On a visit to see orangutans Anna Kaminski is confronted with bears instead. With the world’s only sun bear sanctuary opening to the public next year, she joins an exclusive tour of the centre and meets some of the adorable creatures who have been rescued by the Borneo Sun Bear Conservation Centre.
Polar bears are renowned for their size and hunting prowess, grizzlies occasionally make the news for attacking hikers in the North American wilderness, and the panda has long cornered the market on ursine cuteness, yet mention the sun bear – which could easily rival the panda in the adorableness stakes – and you get blank stares, as so little is known about the smallest of the world’s eight bear species.
I’m visiting the Sepilok Orangutan Rehabilitation Centre in Sabah, Borneo, when a friend of mine introduces me to Siew Te Wong, a Malaysian wildlife biologist who founded the Bornean Sun Bear Conservation Centre in 2008, and is busy supervising the construction of the outdoor bear enclosures at the site next door to Sepilok. Wong agrees to take me on an impromptu tour, so we don rubber boots and go on a muddy tramp around the site’s perimeter.
“I’ve been studying these remarkable creatures for over 13 years now and have seen them held captive in dreadful conditions: tiny cages and decrepit zoos. Something had to be done. You find sun bears throughout Asia, but Borneo is their last stronghold, and even here they face numerous threats.”
Deforestation, illegal logging inside protected areas and conversion of rainforest to palm oil plantation practices mean the sun bears' habitat keeps on shrinking and their numbers have been steadily declining over the last few decades.
“Even though they’re classified as ‘Totally Protected Species’ in Sabah, farmers see them as pests and kill them to prevent them from getting at the crops” Wong tells me.
“They’re also hunted for their gall bladders which are still – unfortunately – widely used in traditional Chinese medicine.”
Sun bears are also particularly cute when little, so poachers kill their mothers and sell the babies as pets, which then spend their lives in tiny cages, being fed an inadequate diet. With 28 bears currently in its care, I ask Wong about the goals of the BSBCC.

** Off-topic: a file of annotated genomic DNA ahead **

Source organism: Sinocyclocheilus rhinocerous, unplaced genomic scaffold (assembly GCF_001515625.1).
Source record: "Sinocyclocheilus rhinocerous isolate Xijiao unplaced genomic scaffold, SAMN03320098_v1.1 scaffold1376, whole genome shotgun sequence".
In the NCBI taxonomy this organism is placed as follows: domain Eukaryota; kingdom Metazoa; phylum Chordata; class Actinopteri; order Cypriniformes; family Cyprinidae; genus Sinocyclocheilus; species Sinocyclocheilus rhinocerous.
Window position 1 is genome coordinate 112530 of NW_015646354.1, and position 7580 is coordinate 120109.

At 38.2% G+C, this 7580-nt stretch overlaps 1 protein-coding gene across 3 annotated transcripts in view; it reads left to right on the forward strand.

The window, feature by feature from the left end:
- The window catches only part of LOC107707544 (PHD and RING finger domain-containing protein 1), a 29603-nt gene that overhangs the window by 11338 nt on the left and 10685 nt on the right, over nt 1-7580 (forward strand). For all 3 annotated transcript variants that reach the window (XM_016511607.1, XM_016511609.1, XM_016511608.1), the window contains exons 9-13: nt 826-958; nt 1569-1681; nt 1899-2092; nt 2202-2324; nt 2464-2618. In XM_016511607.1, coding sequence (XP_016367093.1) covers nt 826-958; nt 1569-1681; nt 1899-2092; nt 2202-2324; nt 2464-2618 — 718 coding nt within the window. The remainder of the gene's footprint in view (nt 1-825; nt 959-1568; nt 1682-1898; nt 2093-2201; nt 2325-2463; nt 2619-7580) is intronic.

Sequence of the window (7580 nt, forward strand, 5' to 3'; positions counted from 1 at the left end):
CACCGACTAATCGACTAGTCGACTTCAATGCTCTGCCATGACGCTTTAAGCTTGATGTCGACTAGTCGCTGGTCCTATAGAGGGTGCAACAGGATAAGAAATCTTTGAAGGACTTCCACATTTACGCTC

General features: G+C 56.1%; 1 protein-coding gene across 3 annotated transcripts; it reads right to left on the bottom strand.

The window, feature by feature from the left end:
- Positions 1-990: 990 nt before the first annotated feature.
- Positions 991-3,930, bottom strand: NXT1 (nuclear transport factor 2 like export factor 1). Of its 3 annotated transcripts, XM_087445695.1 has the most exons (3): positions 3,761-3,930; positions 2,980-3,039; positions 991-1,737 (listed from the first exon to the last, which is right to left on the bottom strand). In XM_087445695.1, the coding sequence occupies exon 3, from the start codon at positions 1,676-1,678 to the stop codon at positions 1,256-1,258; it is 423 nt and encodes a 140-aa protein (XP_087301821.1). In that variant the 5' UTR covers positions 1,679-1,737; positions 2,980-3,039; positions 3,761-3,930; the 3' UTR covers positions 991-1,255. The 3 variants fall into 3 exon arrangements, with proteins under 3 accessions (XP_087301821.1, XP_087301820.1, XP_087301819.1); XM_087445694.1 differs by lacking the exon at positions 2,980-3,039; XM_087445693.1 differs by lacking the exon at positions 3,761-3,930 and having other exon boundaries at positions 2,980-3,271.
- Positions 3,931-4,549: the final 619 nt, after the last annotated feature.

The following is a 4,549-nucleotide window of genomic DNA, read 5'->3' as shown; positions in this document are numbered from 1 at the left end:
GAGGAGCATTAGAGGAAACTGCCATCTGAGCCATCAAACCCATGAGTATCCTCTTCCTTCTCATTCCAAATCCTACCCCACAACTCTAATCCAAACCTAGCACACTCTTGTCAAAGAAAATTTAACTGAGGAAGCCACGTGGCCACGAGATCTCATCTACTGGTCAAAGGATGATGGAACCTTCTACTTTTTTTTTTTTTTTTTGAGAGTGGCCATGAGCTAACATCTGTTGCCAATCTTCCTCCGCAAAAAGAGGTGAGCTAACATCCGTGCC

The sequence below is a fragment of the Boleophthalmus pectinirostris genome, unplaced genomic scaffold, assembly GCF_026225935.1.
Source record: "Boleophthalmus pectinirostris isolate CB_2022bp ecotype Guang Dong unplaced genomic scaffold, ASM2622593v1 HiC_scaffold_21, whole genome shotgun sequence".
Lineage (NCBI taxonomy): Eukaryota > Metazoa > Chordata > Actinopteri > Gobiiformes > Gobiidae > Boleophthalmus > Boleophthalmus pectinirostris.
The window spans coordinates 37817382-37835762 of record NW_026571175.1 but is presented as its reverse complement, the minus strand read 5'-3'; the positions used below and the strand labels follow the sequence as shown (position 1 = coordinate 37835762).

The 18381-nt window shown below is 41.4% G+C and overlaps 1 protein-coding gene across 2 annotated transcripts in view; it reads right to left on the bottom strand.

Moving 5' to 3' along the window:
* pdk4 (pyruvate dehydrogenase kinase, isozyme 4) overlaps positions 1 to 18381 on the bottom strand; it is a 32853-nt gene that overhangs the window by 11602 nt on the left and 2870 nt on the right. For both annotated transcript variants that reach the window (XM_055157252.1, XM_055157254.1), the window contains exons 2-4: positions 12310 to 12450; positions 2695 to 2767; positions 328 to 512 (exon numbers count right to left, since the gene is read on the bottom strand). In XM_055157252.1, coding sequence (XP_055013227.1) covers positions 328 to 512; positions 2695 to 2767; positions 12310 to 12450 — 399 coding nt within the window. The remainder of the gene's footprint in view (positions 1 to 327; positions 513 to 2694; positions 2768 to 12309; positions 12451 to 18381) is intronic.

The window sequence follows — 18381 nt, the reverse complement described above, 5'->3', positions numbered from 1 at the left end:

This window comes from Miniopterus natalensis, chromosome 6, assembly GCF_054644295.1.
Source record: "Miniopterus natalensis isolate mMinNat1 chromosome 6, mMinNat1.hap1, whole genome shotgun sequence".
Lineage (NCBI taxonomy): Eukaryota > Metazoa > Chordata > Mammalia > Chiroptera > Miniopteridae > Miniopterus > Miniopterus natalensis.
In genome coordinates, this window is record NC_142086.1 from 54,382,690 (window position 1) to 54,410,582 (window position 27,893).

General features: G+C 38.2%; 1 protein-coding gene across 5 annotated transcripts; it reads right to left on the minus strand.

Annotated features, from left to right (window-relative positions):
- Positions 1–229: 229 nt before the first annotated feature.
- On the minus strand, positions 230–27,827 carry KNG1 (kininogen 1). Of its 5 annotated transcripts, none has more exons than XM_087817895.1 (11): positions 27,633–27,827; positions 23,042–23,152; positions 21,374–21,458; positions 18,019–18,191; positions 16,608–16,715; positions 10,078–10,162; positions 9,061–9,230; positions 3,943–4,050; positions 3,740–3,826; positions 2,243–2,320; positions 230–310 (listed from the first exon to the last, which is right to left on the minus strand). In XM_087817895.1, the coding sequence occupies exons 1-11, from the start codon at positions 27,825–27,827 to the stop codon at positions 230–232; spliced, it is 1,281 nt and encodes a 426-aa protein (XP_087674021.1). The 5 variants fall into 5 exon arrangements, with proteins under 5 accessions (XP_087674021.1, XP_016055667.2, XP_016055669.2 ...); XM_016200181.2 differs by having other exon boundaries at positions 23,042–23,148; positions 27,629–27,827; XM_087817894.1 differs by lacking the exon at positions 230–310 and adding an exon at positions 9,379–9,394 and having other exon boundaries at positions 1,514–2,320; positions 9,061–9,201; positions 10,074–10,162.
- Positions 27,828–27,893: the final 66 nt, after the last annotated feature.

“We’re trying to do several things at once: raise awareness and educate people about sun bears, provide a good long-term home for those bears whom we won’t be able to release back into the wild, and a short-term home for those that can be rehabilitated.”
We suddenly notice another bear high up a tree, climbing with the grace of a big cat. Another bear is visible through the thick undergrowth, sharpening her long, capable-looking claws on a tree stump.
I’m interested in the individual bears and their stories so Wong leads me inside to show me some of the residents.
“This is two-year-old Mary; she was orphaned when her mother was killed and when she was rescued, she was someone’s pet. She’s recovering though, and plays well with the other little one, Debbie. That old male is Amaco. At the moment he’s showing no interest in venturing outside.”
My visit is winding to a close. Inside their house it’s almost dinnertime, and the bears know it. A couple are languidly swinging on their tyres, while others are getting restless. Volunteers are putting food in hollow balls and other receptacles, which simulate the bears’ natural environment where they’d have to patiently extract insects from inside trees and honey from beehives.
The food containers are pushed through the slots of the indoor enclosures with almost military precision and the bears pounce on the food. Even after their troubled and traumatic pasts, contentment still reigns after a good meal.
The Bornean Sun Bear Conservation Centre should be open to the public in early 2014, allowing you to see two of Borneo’s most fascinating mammals – the sun bear and the orangutan – in a single visit to Sepilok.